Close this search box.

Sister Ray Enjoys The Fruits Of Their Labour

Indie folk crooner Ella Coyes keeps the creative juices flowing while sinking their teeth into the past. 

by Gregory Adams

Photos by Sam Tudor

Sister Ray’s Ella Coyes is not one to pass up a good piece of fruit. On Teeth, the staggeringly intimate new EP from the Toronto-by-way-of-Edmonton folk artist, Coyes got the creative juices flowing by recounting the time they wandered around their local supermarket — super high, mind you — to tenderly test the freshness of its fleshy wares (“Pressing Down”). 

Teeth’s artwork, meanwhile, finds the artist posing in front of a Mid-Western farmers market advertising “black sweet cherries from our farm.” This signage indelibly connects to the way the title track drenches listeners with various berry-and-cherry-stained allusions. Though Sister Ray had already tracked the tune by the time they hit this particular roadside stop, it’s fair to say folksy grocers like these are foundational for the songwriter.    

“I grew up going to Keremeos, a little orchard town in B.C.; my grandparents live out there,” Coyes explains to RANGE. “I’m a real sucker for a fruit stand… [it was] a huge part of my summers when I was a kid, and [it’s] a really big part of Teeth. Like, a direct reference in [the song] is going to those fruit stands, [and] just gorging on fruit.”

While sometimes a cherry is just a cherry, Sister Ray’s latest work likewise nods to the sensual symbolism fruit has held with storytellers for eons. Coyes does so with a wink on “Pressing Down,” a song that moves laterally from the fluorescent glow of the grocery store towards pillow talk, the songwriter asking of their handsy fruit-testing methods — above a bed of psychedelically floaty guitar effects — “Is that erotic to you?” Of the vividly-charged wordplay, Coyes notes they’re often drilling into relatable sensory experiences in their songwriting.

“I find it easy to connect with how they physically feel and smell,” they note, in particular, of Teeth’s ripest tangibles, “and connecting to that sensory experience through food…I don’t know, it’s kind of sexy, I guess.”

Teeth follows Sister Ray’s 2022 full-length, Communion, a collection Coyes explains began as a series of improvisational pieces before being refined over a period of years. Comparatively, Teeth’s three original songs — the EP is rounded out by a cover of the Carter Family’s “I Never Will Marry” — were written and recorded with Coyes’ backup band, ginla, within a matter of weeks. Like Communion, Teeth exists through the spacious, evocative strums Coyes casts on an old acoustic they copped as a teenager; fuller, trio-sized arrangements lock into effects-spangled folk-rock, while Coyes’ elemental, fluid-metered vibrato casually takes stock of various remembrances. “All Dogs Go to Heaven,” for instance, alludes to an old SNFU shirt an ex of Coyes’ hung onto long-term, and how it’s grown out of shape — perhaps as with that relationship — since its return.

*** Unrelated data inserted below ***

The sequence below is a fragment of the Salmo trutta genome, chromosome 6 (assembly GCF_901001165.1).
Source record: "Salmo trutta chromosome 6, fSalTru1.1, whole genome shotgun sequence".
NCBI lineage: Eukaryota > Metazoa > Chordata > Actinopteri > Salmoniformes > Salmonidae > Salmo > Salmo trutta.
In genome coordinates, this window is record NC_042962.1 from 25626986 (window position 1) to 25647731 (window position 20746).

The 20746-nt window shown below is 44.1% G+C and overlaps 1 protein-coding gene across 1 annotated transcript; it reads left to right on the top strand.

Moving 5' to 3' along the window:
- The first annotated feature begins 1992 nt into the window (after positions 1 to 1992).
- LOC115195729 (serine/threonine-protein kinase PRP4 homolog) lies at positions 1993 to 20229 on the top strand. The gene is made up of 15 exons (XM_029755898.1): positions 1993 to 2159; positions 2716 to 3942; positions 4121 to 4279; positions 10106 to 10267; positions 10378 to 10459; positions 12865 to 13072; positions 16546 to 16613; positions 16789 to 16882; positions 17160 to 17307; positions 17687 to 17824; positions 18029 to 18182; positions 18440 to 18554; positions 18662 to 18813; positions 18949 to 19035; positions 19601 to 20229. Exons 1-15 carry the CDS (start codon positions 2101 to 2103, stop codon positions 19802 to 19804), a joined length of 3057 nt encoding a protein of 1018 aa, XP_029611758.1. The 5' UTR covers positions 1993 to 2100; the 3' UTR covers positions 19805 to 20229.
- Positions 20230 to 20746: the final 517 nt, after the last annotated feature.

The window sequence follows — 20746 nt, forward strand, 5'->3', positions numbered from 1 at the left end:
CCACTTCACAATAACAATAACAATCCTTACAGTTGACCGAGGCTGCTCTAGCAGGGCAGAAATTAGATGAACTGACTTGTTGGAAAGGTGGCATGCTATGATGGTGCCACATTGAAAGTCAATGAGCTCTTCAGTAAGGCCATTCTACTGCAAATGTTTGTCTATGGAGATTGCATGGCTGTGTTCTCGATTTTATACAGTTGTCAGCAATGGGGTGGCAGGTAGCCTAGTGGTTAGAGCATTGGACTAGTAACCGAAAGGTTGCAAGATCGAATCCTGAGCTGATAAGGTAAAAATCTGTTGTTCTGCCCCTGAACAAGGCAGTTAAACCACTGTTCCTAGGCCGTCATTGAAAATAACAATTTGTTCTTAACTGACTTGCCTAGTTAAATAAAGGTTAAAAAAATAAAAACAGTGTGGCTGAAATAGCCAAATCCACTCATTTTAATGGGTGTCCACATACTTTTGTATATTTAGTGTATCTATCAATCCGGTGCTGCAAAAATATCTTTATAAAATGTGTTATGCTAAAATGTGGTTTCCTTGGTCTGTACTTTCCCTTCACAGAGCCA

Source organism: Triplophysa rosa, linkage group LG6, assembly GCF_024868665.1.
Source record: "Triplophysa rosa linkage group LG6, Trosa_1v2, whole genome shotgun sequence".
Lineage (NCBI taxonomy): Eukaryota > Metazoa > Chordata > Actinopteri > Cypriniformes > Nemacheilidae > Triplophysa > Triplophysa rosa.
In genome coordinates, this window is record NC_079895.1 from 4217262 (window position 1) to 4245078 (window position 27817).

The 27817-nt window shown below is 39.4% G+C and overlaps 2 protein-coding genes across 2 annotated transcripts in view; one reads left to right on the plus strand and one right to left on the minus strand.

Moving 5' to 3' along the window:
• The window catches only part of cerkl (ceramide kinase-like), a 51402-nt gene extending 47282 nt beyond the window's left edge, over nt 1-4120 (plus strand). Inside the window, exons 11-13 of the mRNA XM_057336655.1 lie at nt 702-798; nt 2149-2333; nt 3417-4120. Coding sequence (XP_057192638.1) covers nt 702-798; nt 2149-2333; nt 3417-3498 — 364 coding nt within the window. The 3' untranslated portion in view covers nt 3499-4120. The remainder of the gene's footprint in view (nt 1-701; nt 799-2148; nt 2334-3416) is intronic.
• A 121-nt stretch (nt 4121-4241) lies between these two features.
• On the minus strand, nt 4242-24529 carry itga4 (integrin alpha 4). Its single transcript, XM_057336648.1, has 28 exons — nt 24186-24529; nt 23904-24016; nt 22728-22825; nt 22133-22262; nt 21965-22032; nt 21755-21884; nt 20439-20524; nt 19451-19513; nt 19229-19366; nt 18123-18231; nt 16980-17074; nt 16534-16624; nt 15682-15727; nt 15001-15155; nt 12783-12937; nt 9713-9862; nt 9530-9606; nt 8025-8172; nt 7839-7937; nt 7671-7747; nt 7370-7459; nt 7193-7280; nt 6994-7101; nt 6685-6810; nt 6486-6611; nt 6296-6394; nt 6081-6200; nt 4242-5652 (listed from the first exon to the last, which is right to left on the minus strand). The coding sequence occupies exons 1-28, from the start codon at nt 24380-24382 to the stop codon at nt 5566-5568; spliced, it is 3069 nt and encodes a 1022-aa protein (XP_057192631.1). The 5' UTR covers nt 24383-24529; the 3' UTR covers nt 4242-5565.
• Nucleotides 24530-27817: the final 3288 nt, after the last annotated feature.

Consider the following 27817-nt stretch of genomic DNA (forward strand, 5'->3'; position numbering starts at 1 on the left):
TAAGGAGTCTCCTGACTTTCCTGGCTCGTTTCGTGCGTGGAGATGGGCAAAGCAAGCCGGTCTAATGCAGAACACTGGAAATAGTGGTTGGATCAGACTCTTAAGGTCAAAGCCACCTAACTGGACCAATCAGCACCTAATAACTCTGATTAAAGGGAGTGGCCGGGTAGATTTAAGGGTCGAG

“I do think nostalgia is a real through-piece in my writing,” Coyes allows, adding, “I’m always writing about things that have happened in my life, but very rarely — if ever — am I writing about them as they are occurring. It’s always in the past, with a sense of nostalgia. Even if I’m writing about sadness or despair, there is nostalgia for the intensity of [that] feeling.”

“Teeth” and “Pushing Down,” you could argue, are the more playful part of the EP. An implied solitude exists on the roots-rustic take of “I Never Will Marry,” which was partly inspired by repeated viewings of Johnny Cash and Linda Ronstadt’s 1969 performance of the piece on The Johnny Cash Show, vis-à-vis Coyes’ grandfather’s DVD collection. The cover is preceded by a parallel thought on the canyon-breezy “All Dogs Go to Heaven,” where Coyes implies that a night could take a provocative turn should a partner guess the narrator’s favourite made-for-TV movie. By the song’s end, as a short stretch of slide guitar vanishes into the ether, Sister Ray is left describing a great distance between the figures.

“That song is about wanting approval through sexual intimacy,” Coyes explains, adding that the piece also examines feigned power dynamics. “Like, saying that if you can recognize this really meaningless thing — it’s not a favourite movie; it’s a Hallmark movie that’s kind of empty, meaningless, and passive — that small [amount of] recognition [towards] my personhood could be the path to real intimacy. Nakedness, but through a path of something hollow.”

Like life, Sister Ray’s Teeth balances those heavy, heartbreaking moods with smirk-worthy moments — and sometimes that includes a bawdy tour of the produce section. It’s a levity Coyes certainly appreciates. 

“I like being cheeky,” they reveal of the process. “I write sad songs, but I like to have funny little moments [placed] into an overall sense of sadness.”